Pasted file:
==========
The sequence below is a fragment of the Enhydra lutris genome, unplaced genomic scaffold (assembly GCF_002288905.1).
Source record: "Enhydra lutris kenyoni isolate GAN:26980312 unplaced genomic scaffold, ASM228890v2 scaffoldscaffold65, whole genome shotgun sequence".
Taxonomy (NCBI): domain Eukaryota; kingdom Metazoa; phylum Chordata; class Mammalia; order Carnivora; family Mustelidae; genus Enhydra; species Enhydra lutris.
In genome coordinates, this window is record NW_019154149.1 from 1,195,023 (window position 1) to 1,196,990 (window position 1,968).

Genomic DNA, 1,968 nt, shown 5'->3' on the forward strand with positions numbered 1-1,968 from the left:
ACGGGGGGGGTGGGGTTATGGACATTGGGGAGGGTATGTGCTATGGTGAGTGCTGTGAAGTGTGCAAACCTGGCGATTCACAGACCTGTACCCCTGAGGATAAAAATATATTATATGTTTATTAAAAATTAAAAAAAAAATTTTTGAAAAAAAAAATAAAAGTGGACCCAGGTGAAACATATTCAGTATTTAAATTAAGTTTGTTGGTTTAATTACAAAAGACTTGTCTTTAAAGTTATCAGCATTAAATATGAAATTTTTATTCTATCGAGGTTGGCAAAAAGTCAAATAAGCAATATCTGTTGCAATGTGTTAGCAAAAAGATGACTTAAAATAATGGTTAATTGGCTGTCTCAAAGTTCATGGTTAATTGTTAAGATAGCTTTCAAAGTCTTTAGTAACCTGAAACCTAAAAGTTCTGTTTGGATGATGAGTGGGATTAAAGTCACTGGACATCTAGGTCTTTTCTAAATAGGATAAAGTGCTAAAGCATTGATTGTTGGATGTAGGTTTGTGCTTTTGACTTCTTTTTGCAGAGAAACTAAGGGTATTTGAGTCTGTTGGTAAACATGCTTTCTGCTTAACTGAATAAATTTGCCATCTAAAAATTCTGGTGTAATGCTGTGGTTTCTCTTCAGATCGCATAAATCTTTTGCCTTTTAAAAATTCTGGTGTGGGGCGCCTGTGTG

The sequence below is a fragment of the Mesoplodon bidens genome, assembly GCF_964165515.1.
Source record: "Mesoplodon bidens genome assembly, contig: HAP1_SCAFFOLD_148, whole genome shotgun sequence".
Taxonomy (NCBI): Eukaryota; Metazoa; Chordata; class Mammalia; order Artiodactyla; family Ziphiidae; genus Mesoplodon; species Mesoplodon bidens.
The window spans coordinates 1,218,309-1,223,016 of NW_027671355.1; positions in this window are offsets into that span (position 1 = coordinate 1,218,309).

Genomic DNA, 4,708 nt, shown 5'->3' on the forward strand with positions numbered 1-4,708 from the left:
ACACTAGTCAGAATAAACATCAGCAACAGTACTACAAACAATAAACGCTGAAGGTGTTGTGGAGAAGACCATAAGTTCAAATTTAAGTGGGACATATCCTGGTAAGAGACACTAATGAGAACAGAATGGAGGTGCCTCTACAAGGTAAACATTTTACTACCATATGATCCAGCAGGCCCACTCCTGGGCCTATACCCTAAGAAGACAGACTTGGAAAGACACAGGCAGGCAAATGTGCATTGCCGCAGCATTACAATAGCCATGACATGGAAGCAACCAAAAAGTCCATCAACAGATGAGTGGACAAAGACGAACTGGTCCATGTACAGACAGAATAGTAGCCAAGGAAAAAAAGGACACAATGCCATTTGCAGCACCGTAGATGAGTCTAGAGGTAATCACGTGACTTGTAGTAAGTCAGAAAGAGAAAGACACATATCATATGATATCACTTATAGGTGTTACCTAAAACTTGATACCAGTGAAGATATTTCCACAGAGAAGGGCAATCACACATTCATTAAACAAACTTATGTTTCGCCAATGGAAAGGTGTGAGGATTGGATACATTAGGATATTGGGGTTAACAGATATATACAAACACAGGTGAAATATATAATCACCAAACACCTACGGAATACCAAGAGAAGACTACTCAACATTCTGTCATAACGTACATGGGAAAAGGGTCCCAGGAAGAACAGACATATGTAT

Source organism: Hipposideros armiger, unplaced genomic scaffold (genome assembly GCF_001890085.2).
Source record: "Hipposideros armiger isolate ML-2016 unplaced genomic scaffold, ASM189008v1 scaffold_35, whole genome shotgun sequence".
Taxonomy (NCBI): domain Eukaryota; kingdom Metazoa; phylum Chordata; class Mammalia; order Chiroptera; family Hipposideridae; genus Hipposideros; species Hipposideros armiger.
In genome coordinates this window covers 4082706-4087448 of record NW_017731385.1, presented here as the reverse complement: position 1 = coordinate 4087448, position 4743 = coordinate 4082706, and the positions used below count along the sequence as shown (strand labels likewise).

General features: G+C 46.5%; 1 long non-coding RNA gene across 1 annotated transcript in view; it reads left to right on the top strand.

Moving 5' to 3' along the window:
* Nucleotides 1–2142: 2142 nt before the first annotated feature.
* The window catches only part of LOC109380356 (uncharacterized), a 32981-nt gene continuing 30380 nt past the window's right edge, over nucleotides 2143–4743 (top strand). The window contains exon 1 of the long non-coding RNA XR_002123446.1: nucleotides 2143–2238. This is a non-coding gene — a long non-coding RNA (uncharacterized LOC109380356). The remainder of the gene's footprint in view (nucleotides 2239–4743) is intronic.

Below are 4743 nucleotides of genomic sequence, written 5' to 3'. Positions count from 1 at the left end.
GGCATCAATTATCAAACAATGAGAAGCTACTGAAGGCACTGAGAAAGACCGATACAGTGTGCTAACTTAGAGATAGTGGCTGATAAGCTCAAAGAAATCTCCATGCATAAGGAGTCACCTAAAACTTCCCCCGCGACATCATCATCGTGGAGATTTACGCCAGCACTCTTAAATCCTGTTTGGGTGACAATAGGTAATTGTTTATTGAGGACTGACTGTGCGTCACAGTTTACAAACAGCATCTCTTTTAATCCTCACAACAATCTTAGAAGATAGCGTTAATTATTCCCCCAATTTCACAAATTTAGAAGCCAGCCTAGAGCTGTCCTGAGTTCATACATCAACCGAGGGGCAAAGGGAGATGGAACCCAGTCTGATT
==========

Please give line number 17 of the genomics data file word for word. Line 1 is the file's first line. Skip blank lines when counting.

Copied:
General features: G+C 46.5%; 1 long non-coding RNA gene across 1 annotated transcript in view; it reads left to right on the top strand.